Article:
Yujiro Harumoto graduated from Nihon University College of Art, and worked as an assistant director at Shochiku Kyoto Studio on period dramas. Since 2010, he has been a freelance assistant director on many more films and TV dramas. “Going the Distance” is his debut feature.

On the occasion of the screening of his film in Vesoul International Film Festival of Asian Cinema, we talk to him about  the film, Japanese people, the industry, and many other topics

You have been an assistant director on both films and TV dramas. What are the differences between the two and which one do you enjoy more?

The most important differences are the budget and the period of shooting. Films have bigger budget and longer shooting periods than dramas.

The assistant director on films can create his own images, and, in general, enjoy working. The ones in dramas only do their routine work any way they can, due to the lack of money and time. It’s so boring for me. I like films.

‘’Going the distance’’ is your first feature film. What difficulties did you face making this film?

The biggest difficulty was the production cost. I had no sponsor, and so I had to earn money by myself, alone.

You are responsible for directing and writing the screenplay as well. Do you think it is better to direct your own scripts or would you prefer to directs someone else’s? Do you equally enjoy writing and directing?

I think it is better to direct my own scripts. Because other people’s scripts are not necessarily what I want to express.

I enjoy writing very much! To say nothing of directing.

Why did you choose to use handheld cameras in the film?

The most significant reason was because I wanted the film have a realism similar to documentaries

The absence of music is quite evident in the movie, and only in the final scene between Asahi and Hiroto there is background music. Why is that?

I hesitated about which one is correct, music or no music. At the end, I selected music because I thought that the existence of background music makes the audience become intoxicated with the atmosphere of the resurrection of hope.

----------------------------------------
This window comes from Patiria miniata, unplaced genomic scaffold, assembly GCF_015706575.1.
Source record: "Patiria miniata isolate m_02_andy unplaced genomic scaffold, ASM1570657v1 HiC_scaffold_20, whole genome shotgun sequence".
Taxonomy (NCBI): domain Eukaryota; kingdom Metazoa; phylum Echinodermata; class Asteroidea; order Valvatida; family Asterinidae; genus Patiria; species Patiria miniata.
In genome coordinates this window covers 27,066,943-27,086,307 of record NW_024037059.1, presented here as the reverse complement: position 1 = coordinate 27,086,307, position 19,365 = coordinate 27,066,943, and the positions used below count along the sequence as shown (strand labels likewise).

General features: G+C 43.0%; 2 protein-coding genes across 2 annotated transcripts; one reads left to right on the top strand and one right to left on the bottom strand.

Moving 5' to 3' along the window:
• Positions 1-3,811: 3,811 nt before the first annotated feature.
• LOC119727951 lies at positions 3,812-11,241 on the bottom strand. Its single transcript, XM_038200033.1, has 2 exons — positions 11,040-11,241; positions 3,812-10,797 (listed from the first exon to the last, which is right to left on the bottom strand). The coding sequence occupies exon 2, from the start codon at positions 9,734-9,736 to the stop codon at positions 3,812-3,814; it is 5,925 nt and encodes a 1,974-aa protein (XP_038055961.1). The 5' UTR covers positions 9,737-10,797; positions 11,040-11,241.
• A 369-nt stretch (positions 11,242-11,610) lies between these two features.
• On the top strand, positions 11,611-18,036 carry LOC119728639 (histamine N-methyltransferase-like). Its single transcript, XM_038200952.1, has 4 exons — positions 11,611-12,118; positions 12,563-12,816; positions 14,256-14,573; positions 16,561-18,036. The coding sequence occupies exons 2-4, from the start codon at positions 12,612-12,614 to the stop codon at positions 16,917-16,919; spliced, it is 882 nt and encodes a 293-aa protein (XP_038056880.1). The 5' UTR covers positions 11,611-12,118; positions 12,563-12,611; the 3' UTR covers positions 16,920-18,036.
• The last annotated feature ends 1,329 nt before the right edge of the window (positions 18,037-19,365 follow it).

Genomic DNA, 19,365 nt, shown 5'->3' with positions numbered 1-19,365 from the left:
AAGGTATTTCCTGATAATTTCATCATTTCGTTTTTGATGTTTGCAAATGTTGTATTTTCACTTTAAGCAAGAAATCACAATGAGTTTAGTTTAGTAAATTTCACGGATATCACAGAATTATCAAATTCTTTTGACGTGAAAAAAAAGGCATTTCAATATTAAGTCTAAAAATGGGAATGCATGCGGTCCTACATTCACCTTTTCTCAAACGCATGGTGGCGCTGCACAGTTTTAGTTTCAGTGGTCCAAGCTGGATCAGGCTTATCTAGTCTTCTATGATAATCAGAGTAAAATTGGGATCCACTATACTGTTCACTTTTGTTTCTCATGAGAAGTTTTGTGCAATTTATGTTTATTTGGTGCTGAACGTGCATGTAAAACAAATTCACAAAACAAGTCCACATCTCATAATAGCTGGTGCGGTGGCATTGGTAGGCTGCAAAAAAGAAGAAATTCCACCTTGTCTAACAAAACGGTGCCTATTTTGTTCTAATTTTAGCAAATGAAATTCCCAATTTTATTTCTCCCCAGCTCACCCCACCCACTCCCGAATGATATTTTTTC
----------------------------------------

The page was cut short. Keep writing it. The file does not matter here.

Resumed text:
Asahi finds himself between his best friend and his fiance, who are both dear to him. Why does he try to hide his problems and the truth from both of them, in the beginning? What is your opinion about human relationships and which is more important, friendship or romantic relationship?

I think your question is probably related to the characteristic quality of the Japanese people. It is of utmost importance for Japanese to retain a harmonious relationship. So, Japanese people often do not tell the truth and what they think, in general, because they don’t want to hurt other people’s feelings. In my opinion, this is not only a virtue, but also a major fault.

In my opinion, both are important. But the most important thing is to decide when is the appropriate time to tell the truth and when to lie. To tell the truth is not necessarily correct.

In the scene where Kaori goes in the night for jogging and, by coincidence, comes across her fiancé Asahi, who is also jogging, both of them are surprised because they don’t know that they both follow the same route, frequently. Why is that? Are they not in a long term relationship or don’t they know each other well?

It’s simple. Kaori rarely jogs. And their working hours are not the same. They live together long term, that is why they are less interested in each other’s actions.

What kind of movies do you like to watch and who are your favourite filmmakers?

I like Kieslowki’s films, who is also my most significant influence.

What types of films do you like making? What are your plans for the future?

I want to make what I can’t explain by words.